Having the experience of being in the office on a day like today has certainly given me an appreciation for what the communications department does every day! They handled a very big, important transition with style and poise to ensure that audiences everywhere understand the transition accurately and correctly. I’m really excited to see the progress that JDRF continues to make toward finding a cure while under new leadership. So much progress has been made in the past few years, and it will only get better from here!
For example – One of JDRF’s research concentrations has gotten some special attention in the media lately: encapsulation. Here’s the idea behind encapsulation: “New beta cells are created and wrapped in a permeable, protective barrier which is implanted in the body. The new beta cells release insulin when needed while the barrier protects them from being destroyed by the autoimmune attack.” (quotes from JDRF’s website) “Encapsulated cell therapy has the potential to virtually eliminate the relentless daily management burden for those living with T1D: no need for multiple daily insulin injections or pump therapy, no more constant blood testing and no more carb counting. People with T1D would just go about their daily lives for extended periods of time as if they didn’t even have the disease.”
Last week, ViaCyte announced that they will soon be moving ahead to human trials for encapsulation. SO EXCITING!
JDRF is making huge strides in creating a world without T1D, and I love being a part of it all. Personally and professionally. Personally, encapsulation could change my life. The idea of having a simple outpatient surgery to implant new beta cells every few years seems miles better than daily finger pricks, site changes, sensors, carb counting, and the like. Professionally, it’s been so fascinating to be a part of media tracking what JDRF releases to the media. Last week I tracked our press release about ViaCyte’s announcement and BOY did it get a lot of coverage. I helped Christopher, our Director of Public Relations, create a list of all the media outlets that had picked up our release. There was over 8 pages worth – and I didn’t even get them all! Like I said, I’m gaining a growing appreciation for what the communications department does at JDRF. It’s incredible.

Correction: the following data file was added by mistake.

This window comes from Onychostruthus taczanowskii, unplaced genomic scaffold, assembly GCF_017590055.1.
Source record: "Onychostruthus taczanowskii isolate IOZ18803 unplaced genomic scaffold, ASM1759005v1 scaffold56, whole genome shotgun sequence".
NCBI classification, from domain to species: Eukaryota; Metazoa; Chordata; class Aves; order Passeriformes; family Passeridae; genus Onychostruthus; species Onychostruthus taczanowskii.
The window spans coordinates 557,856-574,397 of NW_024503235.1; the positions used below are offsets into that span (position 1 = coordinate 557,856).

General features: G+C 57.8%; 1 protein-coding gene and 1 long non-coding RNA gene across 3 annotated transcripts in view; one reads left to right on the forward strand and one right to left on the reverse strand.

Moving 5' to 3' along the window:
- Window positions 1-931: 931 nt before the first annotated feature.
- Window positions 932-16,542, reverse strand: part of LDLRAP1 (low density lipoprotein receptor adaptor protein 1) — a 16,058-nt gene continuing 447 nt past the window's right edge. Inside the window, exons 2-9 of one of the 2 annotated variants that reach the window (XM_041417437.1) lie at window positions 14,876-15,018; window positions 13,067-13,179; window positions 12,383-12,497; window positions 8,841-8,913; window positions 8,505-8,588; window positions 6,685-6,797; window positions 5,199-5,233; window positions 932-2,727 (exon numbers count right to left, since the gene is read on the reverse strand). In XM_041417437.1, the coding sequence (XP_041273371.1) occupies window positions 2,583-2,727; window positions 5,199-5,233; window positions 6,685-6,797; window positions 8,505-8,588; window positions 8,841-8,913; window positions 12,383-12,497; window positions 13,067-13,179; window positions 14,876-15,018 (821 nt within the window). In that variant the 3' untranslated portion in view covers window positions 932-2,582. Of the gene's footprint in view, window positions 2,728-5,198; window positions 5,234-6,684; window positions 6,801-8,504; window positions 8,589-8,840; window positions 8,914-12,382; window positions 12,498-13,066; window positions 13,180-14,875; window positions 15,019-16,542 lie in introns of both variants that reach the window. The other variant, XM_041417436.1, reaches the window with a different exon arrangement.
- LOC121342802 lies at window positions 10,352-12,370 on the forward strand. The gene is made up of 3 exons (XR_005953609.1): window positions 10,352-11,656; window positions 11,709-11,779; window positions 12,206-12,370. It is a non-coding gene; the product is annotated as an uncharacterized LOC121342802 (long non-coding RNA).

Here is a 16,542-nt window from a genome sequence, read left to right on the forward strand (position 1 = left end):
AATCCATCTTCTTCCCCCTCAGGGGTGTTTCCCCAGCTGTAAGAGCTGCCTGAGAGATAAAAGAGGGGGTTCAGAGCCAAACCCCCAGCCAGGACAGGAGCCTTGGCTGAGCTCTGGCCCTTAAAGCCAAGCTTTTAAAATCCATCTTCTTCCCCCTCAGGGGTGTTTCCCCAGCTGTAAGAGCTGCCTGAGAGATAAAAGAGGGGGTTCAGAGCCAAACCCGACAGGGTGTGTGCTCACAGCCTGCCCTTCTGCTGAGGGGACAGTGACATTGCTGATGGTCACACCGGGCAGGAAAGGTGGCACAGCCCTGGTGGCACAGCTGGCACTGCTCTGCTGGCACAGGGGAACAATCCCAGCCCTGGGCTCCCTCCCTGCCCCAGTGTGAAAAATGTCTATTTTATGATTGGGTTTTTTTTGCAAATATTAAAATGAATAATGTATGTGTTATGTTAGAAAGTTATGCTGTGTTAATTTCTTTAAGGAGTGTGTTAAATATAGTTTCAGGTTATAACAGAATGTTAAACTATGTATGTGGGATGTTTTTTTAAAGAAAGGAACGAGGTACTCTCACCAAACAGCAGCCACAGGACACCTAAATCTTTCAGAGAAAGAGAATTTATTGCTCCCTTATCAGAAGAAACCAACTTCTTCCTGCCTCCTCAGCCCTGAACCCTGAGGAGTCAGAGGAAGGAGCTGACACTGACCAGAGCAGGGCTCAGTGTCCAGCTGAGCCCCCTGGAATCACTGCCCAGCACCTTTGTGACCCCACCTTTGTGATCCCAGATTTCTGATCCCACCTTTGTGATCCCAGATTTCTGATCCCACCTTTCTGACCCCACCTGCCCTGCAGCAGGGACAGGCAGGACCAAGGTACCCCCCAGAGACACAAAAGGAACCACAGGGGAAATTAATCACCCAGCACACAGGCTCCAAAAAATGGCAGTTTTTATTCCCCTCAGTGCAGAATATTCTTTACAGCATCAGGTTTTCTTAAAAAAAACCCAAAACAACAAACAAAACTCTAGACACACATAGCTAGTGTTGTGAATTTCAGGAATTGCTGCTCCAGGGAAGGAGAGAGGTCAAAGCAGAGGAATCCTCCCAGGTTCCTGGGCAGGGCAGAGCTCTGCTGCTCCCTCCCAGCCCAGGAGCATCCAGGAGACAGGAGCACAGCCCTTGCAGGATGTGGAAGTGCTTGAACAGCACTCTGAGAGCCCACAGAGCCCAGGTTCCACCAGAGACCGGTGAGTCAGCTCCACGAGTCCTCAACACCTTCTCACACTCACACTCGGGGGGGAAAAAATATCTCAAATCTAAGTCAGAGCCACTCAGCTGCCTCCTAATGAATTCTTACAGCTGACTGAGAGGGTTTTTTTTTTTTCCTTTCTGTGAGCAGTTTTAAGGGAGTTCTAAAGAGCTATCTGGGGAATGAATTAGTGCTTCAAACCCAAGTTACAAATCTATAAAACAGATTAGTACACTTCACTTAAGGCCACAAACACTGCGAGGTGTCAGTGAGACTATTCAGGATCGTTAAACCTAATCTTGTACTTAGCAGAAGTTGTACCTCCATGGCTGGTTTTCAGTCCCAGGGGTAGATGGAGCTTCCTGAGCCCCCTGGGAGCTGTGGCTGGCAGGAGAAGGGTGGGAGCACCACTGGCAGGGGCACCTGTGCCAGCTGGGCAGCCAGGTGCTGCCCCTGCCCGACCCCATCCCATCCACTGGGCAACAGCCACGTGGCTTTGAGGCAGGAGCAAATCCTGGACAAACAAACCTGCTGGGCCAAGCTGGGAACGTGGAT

Aside from those two very exciting announcements, today’s tasks at work were fairly normal. I am working on compiling lists of donors, Walk Team captains, and Riders who have donated or raised $50,000 or more in the past year in order to send them research progress reports throughout the year. We like to keep our donors and fundraisers in the know about how their funds are being used to turn Type One into Type None! It’s been an interesting process of pulling lists from different departments and compiling/streamlining them into one cumulative list. It’s tedious, but very enlightening! There are so many dedicated donors that I am personally so very thankful for. Without the generosity of donors and the leadership like Jeffrey Brewer and now Derek Rapp, who knows where JDRF would be! I sure don’t, but I am thankful for where we are and where we’re heading in the future.
Exciting times for the T1D community, people, exciting times 🙂